November 2 ,1993 Eight cowherds Manjugumapatti
Janury 28, 1994 M K Ponnappa, police officer Forests area
September 17, 1994 Three Border Security Force personel Kailasapallam
October 8, 1994 Five villagers Gaddesalu village
May 21, 1995 Two villagers Nullur village
August 8,1995 Five Soliga tribals Sapahalla forest
August 9, 1995 Five more Soligas Punjanur village
February 1996 One STF jawan Forest area
The 10 Karnataka forest department personnel were kidnapped on July 12 close to Marapalla in Kollegal taluka . The jeep in which they were travelling was surrounded by Veerappan's gang near a bridge. They were taken to Burude forest guest house, some 10 km away. The driver was released and brought back an audio cassette with a recording listing Veerappan's demands - a ransom of Rs 5 crore and general amnesty. Though this was rejected by both states, a hostage who was unwell was released a few days later.

The days in captivity were a nightmare for the remaining hostages. They were constantly on the move, often walking for days. At one stage, Veerappan pointed his gun at one of the hostages, Chika Kumba, 35, an epileptic. "Chika trembled and asked Veerappan to kill someone else instead," says Velayudhan, a forester. He recalls the terror of the moment: they all knew that their lives were dangling by a thread. Another hostage, Aandani, lives in Kollegal and has been in the department for 25 years. He took the ordeal in better form than most of the others. "I'll have some stories to tell my grandchildren all their lives," he grins. But Dasiah, who lives in Doddanvadi, 10 km from Kollegal, is a nervous wreck. He is afraid of meeting outsiders. His neighbours ask visitors to spare him and he does not venture out of his house.

Rajgopal risked his life to act as an emissary of both the state governments and went into the dense jungle twice to secure the release of the hostages. He had a 44-hour meeting with the brigand on his second visit. "I realised that Veerappan was using Phoolan Devi (the well-known bandit queen who is today a member of Parliament) as a role model, wishing to have a film made on his life, and eventually to enter politics. I used this to convince him that if he released the hostages he would be seen by the world as a magnanimous person," says Rajgopal. This apparently worked on Veerappan.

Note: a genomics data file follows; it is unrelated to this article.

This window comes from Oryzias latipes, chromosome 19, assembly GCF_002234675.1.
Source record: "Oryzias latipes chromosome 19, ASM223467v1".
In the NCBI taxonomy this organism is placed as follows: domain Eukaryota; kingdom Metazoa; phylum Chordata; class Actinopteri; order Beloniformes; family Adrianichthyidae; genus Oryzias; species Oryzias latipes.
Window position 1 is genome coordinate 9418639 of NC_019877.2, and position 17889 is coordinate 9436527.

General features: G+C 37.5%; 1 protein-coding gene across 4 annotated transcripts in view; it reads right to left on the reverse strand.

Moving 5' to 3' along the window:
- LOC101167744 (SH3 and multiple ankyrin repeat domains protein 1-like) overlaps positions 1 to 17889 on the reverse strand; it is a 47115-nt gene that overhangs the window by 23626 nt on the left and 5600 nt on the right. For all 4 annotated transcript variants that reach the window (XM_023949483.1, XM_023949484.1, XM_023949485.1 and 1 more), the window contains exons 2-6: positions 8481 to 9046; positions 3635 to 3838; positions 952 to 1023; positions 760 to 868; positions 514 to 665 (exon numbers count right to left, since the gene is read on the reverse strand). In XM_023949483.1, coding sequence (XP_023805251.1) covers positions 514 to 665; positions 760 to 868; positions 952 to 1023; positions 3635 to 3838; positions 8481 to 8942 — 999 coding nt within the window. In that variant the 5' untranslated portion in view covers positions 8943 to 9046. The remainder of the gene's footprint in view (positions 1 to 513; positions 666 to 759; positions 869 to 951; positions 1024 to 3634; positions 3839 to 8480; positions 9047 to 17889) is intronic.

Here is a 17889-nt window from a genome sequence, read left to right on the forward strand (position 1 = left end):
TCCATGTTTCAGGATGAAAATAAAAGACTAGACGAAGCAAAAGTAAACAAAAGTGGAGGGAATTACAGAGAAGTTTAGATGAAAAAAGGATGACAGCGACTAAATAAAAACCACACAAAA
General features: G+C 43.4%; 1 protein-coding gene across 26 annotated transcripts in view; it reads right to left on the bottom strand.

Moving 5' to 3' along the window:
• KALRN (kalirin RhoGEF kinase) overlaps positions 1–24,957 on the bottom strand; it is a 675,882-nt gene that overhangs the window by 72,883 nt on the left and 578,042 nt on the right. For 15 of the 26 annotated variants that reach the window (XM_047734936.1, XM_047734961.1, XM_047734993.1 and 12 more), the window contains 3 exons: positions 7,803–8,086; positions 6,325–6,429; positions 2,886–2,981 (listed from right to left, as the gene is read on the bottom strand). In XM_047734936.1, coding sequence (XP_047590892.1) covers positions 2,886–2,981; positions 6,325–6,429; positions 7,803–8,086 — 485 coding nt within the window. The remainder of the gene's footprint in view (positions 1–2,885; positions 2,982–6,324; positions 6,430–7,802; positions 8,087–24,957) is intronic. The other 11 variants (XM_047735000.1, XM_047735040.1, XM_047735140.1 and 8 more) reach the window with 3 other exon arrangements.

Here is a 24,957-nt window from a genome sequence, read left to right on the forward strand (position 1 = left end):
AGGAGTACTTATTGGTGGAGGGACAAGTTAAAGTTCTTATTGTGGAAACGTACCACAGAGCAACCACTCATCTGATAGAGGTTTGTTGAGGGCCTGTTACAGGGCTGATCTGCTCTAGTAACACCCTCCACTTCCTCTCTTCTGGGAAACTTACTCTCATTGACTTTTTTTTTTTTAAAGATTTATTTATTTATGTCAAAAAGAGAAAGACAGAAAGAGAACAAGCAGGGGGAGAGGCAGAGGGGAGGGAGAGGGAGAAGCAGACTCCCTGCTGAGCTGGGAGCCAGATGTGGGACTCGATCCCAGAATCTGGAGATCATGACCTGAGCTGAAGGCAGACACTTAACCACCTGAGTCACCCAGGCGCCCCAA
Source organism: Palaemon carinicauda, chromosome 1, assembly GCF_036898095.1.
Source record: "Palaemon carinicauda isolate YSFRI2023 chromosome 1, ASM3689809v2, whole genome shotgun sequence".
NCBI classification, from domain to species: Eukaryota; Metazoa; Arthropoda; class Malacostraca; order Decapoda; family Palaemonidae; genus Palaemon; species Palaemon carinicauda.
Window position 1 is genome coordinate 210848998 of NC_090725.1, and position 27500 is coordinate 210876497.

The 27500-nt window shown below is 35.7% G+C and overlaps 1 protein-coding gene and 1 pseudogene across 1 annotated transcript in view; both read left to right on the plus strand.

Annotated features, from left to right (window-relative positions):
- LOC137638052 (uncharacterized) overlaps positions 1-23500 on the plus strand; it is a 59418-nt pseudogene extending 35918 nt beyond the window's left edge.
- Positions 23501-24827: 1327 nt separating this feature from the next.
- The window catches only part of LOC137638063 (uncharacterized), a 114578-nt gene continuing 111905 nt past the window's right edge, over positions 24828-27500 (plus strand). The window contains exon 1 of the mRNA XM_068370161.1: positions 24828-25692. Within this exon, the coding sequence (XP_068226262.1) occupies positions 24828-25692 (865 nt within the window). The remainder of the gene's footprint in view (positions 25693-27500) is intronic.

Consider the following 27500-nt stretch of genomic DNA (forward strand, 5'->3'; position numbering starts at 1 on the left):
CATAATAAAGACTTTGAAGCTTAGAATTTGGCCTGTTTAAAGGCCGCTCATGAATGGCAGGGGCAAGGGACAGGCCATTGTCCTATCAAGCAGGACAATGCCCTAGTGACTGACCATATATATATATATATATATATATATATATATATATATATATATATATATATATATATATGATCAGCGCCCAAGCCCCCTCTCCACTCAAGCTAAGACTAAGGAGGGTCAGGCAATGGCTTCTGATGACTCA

While the incident ended without mishap for most concerned, the Karnataka state government came under considerable flak for genuflecting to Veerappan. Karnataka chief minister J H Patel had to defend his government's handling of the situation. Following the release of the hostages, efforts to catch Veerappan have cooled down considerably even in Tamil Nadu. Sources at the Karnataka police headquarters indicate that the Tamil Nadu stf had almost ceased functioning since 1995. "As of now there are some 250 soldiers in the force," says P Kalimuthu, inspector-general (law and order), Tamil Nadu. Asked what the state's stf was doing at the moment, Kalimuthu, who is in charge of the force, was cryptic. "Ask the Karnataka police," he said.